4). Alternative Energy Sources

The energy transition movement is integrated into the concept and development of green building [6].

This means that ‘innovation’ in green buildings must incorporate means to effectively utilize alternative energy resources.

Generally, such alternatives are expected to be an improvement on fossil fuels in terms of mitigation of greenhouse emissions.

Examples of alternative energy technologies that are applicable to green building are; organic solar cells, geothermal heat pumps, wind turbines, and hydroelectric systems.

Energy storage systems like flow batteries and deep cycle batteries can also be viewed as alternative energy technologies, since they boost the performance of such technologies through storage.

These alternative energy technologies may occur in any of various scales (small, large), and may be used either as a public or private facility, depending on situational factors and the nature of demand from the green building(s) involved.

Availability of some alternative energy resources like water can be supplemented through in situ recycling and conservation, and the incorporation of small-scale water dams.

Functionalities like sustainable insulation can also be considered to be closely linked to alternative energy in green buildings, since they support two of the objectives of alternative energy development; being energy conservation and energy efficiency respectively.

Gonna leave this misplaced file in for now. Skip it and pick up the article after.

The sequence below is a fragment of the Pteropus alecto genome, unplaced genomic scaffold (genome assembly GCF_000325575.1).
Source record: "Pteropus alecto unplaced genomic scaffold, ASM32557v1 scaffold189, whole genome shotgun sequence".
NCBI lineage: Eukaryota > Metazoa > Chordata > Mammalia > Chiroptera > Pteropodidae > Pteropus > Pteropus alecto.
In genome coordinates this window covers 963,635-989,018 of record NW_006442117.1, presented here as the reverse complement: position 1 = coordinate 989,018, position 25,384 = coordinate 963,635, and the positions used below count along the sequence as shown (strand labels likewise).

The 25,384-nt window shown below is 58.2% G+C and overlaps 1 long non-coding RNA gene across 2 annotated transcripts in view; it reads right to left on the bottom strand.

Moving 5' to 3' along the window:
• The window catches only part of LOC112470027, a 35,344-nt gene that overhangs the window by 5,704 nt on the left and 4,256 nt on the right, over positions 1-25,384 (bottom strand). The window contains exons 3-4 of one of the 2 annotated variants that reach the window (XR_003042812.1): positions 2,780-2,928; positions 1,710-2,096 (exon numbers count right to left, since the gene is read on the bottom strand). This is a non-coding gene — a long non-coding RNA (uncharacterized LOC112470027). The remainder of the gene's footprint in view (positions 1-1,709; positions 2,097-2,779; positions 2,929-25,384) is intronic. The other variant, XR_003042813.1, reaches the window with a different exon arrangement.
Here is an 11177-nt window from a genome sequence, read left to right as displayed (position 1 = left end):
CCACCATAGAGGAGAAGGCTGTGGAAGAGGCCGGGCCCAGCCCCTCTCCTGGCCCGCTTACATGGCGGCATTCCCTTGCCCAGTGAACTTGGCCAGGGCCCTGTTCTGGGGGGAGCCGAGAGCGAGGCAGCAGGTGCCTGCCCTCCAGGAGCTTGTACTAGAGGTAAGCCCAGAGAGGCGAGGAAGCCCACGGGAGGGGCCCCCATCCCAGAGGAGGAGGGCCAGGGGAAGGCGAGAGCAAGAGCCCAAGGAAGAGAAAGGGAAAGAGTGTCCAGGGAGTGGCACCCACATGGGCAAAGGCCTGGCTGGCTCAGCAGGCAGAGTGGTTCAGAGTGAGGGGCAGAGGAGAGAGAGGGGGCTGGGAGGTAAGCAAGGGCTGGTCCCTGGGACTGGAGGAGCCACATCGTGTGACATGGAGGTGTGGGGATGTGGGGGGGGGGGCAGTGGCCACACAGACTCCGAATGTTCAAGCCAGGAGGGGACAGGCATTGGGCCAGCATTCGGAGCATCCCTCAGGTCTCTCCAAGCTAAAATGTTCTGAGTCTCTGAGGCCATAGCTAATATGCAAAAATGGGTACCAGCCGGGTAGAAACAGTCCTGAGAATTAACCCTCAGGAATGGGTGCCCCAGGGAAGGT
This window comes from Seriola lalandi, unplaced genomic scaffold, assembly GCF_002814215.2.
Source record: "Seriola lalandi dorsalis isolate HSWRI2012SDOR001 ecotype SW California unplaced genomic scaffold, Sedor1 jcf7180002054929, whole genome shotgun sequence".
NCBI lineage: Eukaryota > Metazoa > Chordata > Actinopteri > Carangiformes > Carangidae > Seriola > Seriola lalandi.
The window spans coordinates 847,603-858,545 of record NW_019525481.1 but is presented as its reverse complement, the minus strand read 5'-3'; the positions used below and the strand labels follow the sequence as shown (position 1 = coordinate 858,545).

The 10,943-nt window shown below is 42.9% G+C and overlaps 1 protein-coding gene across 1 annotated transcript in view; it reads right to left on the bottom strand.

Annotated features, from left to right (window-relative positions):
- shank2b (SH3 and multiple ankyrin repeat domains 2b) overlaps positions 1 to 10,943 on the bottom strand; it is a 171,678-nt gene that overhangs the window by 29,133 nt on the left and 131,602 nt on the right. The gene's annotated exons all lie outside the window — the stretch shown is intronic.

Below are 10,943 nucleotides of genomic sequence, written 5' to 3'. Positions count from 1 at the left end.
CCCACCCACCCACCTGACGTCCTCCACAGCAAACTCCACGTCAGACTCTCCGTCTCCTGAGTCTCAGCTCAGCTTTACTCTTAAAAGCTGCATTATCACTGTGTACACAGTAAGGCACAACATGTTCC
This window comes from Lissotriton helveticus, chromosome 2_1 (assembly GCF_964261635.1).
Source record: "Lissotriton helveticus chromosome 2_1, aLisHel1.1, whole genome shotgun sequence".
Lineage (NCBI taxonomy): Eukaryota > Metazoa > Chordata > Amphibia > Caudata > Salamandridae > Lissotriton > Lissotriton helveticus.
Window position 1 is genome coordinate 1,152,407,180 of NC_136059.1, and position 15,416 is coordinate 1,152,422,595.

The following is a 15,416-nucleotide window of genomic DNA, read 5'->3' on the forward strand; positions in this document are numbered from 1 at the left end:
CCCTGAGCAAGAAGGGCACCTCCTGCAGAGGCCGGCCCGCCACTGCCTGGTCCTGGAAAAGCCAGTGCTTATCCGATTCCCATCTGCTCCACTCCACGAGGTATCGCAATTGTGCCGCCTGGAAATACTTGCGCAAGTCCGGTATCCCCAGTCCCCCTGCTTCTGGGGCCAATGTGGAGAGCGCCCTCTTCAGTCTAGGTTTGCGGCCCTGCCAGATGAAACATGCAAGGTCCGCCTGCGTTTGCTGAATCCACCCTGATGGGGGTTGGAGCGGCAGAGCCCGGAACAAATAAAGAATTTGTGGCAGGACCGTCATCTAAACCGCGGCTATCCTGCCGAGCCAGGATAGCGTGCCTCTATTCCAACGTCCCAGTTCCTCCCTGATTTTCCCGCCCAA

Power distribution equipment like microgrids and smart grid networks work together with alternative energy technologies to distribute power to (or in) green building facilities.

Green Building Requirements: Alternative Energy Sources (Credit: Tom Chance 2017 .CC BY 2.0.)
Green Building Requirements: Alternative Energy Sources (Credit: Tom Chance 2017 .CC BY 2.0.)

5). Recycling and Conservation Functionalities (as one of the Green Building Requirements)

Green building requirements include recycling and resource conservation, both of which are essential for establishing resource efficiency [3].

It is important to note that recycling and conservation can also be categorized under other green building requirements like innovative design. However, they must be discussed separately since they constitute one of the most important and basic objectives of green building development.

Waste management is usually at the forefront of recycling and conservation efforts.